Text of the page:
Northwestern University Feinberg School of Medicine

Orthopedic Teaching

Soft Tissue Case 10 ED Management

Once an open fracture is identified, the key steps in management are stabilization, irrigation, debridement, and antibiotic administration. Update tetanus status as warranted.

For irrigation within the Emergency Department, the FLOW trial advocates that low pressure irrigation (1-2psi) with saline is an acceptable method for wound irrigation [2]. Variable irrigation pressure levels (1-2psi, 5-10psi, >20psi) and types of irrigation solution (soap versus saline) were compared. There was no difference in reoperation rate between the different pressure levels.  However saline irrigation had a statistically significant lower reoperation rate compared to soap.

All open fractures must promptly receive a first-generation cephalosporin. If the patient is allergic to cephalosporins, ciprofloxacin may be used. If the wound is >10cm with loss of bone coverage and severe soft tissue injury, an aminoglycoside should be added to cover for gram-negative organisms. Significant contamination of the wound, either by dirt, soil, gravel, or any other outside material warrants additional anaerobic coverage (specifically clostridium perfringens) with a penicillin (other options include metronidazole or clindamycin if PCN allergic) [1].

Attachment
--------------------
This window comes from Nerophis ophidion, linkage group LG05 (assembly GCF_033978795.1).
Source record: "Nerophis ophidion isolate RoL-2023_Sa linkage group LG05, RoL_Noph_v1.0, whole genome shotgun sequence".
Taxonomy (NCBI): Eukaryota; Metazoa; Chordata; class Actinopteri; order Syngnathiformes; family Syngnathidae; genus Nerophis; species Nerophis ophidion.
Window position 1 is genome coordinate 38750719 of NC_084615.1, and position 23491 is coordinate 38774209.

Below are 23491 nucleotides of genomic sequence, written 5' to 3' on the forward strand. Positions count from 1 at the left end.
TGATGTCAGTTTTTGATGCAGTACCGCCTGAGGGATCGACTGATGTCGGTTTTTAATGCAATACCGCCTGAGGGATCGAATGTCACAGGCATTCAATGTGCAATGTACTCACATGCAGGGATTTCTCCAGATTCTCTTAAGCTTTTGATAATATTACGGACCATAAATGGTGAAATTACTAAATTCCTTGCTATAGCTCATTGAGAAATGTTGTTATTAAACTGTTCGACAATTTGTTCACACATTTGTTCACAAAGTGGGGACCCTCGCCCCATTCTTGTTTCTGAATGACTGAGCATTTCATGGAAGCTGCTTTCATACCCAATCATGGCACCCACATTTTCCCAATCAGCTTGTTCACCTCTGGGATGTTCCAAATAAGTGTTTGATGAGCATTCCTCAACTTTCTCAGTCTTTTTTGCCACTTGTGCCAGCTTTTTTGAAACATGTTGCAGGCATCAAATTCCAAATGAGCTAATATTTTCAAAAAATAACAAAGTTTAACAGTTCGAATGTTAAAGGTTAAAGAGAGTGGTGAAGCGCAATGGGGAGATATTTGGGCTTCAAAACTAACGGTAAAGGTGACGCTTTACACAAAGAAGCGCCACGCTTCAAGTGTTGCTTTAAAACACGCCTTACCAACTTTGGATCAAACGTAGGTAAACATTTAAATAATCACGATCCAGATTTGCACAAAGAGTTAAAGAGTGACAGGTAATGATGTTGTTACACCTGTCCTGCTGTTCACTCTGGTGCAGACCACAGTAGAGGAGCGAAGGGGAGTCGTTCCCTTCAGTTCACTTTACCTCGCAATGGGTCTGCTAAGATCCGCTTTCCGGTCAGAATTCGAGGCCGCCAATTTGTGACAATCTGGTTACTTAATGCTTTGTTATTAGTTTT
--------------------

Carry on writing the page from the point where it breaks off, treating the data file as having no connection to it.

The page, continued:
Orthopedic surgery must be consulted as these wounds will need operative irrigation and debridement. Previous dogma suggested that patients needed operative irrigation and debridement within six hours of injury, however recent evidence suggests that there is no difference in infection rate and time to operative intervention (less than six hours versus more than seven hours) as long as IV antibiotics were administered as quickly as possible [3].


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